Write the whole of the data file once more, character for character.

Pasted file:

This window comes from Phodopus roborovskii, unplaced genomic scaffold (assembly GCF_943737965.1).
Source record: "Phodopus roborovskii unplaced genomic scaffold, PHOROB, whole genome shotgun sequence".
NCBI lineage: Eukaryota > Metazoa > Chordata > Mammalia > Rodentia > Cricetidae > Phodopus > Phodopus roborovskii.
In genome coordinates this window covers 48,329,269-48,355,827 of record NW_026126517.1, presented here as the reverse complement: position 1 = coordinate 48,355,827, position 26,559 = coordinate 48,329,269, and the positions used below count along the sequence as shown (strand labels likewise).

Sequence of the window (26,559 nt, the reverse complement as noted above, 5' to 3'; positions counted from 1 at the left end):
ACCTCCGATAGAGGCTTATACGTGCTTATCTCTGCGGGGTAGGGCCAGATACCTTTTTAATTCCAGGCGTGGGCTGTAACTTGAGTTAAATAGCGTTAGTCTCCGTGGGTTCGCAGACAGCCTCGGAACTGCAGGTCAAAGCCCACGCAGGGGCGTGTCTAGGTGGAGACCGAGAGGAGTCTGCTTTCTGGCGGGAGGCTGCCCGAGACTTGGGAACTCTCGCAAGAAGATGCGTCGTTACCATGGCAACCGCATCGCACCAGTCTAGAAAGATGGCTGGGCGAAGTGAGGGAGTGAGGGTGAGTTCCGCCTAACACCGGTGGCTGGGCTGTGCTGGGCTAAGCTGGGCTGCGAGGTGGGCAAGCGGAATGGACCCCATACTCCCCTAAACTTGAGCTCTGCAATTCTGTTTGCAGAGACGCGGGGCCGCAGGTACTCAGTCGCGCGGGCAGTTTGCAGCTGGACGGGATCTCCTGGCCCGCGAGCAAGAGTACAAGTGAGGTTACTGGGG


This window comes from Phodopus roborovskii, unplaced genomic scaffold (assembly GCF_943737965.1).
Source record: "Phodopus roborovskii unplaced genomic scaffold, PHOROB, whole genome shotgun sequence".
NCBI lineage: Eukaryota > Metazoa > Chordata > Mammalia > Rodentia > Cricetidae > Phodopus > Phodopus roborovskii.
In genome coordinates this window covers 48,329,269-48,355,827 of record NW_026126517.1, presented here as the reverse complement: position 1 = coordinate 48,355,827, position 26,559 = coordinate 48,329,269, and the positions used below count along the sequence as shown (strand labels likewise).

Sequence of the window (26,559 nt, the reverse complement as noted above, 5' to 3'; positions counted from 1 at the left end):
ACCTCCGATAGAGGCTTATACGTGCTTATCTCTGCGGGGTAGGGCCAGATACCTTTTTAATTCCAGGCGTGGGCTGTAACTTGAGTTAAATAGCGTTAGTCTCCGTGGGTTCGCAGACAGCCTCGGAACTGCAGGTCAAAGCCCACGCAGGGGCGTGTCTAGGTGGAGACCGAGAGGAGTCTGCTTTCTGGCGGGAGGCTGCCCGAGACTTGGGAACTCTCGCAAGAAGATGCGTCGTTACCATGGCAACCGCATCGCACCAGTCTAGAAAGATGGCTGGGCGAAGTGAGGGAGTGAGGGTGAGTTCCGCCTAACACCGGTGGCTGGGCTGTGCTGGGCTAAGCTGGGCTGCGAGGTGGGCAAGCGGAATGGACCCCATACTCCCCTAAACTTGAGCTCTGCAATTCTGTTTGCAGAGACGCGGGGCCGCAGGTACTCAGTCGCGCGGGCAGTTTGCAGCTGGACGGGATCTCCTGGCCCGCGAGCAAGAGTACAAGTGAGGTTACTGGGG